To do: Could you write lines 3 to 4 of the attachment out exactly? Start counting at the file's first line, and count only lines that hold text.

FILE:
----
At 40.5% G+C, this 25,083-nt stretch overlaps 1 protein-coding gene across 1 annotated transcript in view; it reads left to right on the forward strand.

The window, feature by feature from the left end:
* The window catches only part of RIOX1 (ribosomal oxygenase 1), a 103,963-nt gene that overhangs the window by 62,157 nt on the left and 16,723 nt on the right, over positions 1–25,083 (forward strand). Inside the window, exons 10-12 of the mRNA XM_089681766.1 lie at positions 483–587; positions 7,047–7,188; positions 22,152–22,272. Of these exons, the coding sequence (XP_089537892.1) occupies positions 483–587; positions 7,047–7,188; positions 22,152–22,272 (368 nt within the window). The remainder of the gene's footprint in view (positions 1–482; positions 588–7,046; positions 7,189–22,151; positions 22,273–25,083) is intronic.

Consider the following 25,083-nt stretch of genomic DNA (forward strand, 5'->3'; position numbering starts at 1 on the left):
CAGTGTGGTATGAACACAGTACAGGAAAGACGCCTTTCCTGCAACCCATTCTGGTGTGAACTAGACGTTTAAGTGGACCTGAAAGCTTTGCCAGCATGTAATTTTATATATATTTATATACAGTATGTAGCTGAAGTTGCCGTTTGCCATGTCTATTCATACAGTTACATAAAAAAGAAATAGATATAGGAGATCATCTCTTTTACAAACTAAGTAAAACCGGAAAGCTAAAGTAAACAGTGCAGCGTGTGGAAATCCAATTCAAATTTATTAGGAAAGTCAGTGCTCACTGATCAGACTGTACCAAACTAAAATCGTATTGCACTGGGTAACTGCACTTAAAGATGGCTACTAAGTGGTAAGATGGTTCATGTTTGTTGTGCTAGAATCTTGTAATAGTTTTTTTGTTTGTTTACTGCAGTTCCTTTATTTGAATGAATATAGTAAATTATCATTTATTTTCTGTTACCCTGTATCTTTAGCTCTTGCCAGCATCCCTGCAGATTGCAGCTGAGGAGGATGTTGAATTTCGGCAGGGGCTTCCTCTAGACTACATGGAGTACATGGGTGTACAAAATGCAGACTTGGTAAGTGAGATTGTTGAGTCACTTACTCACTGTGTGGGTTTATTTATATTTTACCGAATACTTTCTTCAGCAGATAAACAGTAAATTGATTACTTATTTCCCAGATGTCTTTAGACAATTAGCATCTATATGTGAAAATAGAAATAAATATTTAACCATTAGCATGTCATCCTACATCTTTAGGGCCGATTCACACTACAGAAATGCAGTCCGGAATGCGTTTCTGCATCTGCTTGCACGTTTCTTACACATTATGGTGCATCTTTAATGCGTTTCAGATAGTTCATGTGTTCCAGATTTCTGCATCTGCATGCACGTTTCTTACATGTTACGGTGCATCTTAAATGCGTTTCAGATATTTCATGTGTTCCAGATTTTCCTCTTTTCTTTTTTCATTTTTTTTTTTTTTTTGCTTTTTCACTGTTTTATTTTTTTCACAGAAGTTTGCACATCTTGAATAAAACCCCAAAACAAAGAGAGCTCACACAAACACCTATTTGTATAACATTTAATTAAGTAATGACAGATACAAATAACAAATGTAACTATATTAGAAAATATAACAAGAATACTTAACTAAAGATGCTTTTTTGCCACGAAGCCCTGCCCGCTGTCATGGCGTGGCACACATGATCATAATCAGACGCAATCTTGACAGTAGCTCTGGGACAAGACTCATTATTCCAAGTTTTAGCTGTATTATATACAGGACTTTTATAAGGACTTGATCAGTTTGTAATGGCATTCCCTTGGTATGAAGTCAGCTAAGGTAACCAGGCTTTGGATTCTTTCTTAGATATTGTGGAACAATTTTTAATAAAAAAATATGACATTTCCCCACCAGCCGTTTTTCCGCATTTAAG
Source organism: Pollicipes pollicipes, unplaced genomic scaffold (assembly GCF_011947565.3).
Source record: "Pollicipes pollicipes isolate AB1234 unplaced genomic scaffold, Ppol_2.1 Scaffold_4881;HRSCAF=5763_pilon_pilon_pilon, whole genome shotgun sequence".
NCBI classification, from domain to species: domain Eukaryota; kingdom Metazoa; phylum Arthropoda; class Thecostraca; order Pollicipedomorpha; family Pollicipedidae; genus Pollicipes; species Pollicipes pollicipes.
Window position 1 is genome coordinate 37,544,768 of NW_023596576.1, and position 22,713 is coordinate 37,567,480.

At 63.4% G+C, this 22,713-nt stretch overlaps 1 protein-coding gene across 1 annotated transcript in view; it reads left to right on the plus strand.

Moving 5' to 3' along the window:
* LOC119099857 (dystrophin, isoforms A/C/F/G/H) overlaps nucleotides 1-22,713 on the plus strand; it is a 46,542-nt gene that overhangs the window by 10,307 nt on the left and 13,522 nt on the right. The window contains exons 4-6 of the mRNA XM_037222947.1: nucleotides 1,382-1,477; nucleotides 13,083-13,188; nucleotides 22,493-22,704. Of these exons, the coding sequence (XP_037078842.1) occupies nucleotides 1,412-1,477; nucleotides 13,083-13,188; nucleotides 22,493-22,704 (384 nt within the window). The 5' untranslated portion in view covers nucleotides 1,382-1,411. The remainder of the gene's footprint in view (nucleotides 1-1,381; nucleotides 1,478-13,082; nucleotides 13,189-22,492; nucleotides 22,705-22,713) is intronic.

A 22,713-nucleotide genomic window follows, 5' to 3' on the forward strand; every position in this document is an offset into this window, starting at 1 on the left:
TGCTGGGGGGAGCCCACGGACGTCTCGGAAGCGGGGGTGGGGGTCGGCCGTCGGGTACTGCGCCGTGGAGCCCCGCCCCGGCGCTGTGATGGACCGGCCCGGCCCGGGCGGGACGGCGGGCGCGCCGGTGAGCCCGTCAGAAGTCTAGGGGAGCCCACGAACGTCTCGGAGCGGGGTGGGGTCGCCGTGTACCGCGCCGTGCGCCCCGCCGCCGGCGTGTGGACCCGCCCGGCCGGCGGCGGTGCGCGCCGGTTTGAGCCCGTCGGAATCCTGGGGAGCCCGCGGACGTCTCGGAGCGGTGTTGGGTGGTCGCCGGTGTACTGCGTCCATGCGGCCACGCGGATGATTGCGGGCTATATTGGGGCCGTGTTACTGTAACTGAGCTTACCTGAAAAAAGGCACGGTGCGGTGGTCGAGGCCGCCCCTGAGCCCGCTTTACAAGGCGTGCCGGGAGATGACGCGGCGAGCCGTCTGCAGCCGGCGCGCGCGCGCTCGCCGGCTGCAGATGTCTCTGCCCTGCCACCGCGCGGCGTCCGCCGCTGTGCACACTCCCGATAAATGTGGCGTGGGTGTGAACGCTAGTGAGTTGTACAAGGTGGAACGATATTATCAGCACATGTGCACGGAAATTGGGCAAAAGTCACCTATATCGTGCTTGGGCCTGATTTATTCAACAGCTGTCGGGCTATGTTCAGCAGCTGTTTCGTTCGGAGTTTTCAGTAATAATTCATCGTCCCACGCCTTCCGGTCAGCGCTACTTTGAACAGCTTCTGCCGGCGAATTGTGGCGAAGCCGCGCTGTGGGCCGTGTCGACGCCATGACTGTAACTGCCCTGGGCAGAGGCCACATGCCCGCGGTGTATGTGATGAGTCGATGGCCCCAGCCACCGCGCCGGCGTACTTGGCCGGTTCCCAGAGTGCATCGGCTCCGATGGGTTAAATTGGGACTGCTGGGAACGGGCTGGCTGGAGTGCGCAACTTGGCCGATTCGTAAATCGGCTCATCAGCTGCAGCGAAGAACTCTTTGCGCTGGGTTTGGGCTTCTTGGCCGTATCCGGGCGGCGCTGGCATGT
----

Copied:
* The window catches only part of RIOX1 (ribosomal oxygenase 1), a 103,963-nt gene that overhangs the window by 62,157 nt on the left and 16,723 nt on the right, over positions 1–25,083 (forward strand). Inside the window, exons 10-12 of the mRNA XM_089681766.1 lie at positions 483–587; positions 7,047–7,188; positions 22,152–22,272. Of these exons, the coding sequence (XP_089537892.1) occupies positions 483–587; positions 7,047–7,188; positions 22,152–22,272 (368 nt within the window). The remainder of the gene's footprint in view (positions 1–482; positions 588–7,046; positions 7,189–22,151; positions 22,273–25,083) is intronic.

Consider the following 25,083-nt stretch of genomic DNA (forward strand, 5'->3'; position numbering starts at 1 on the left):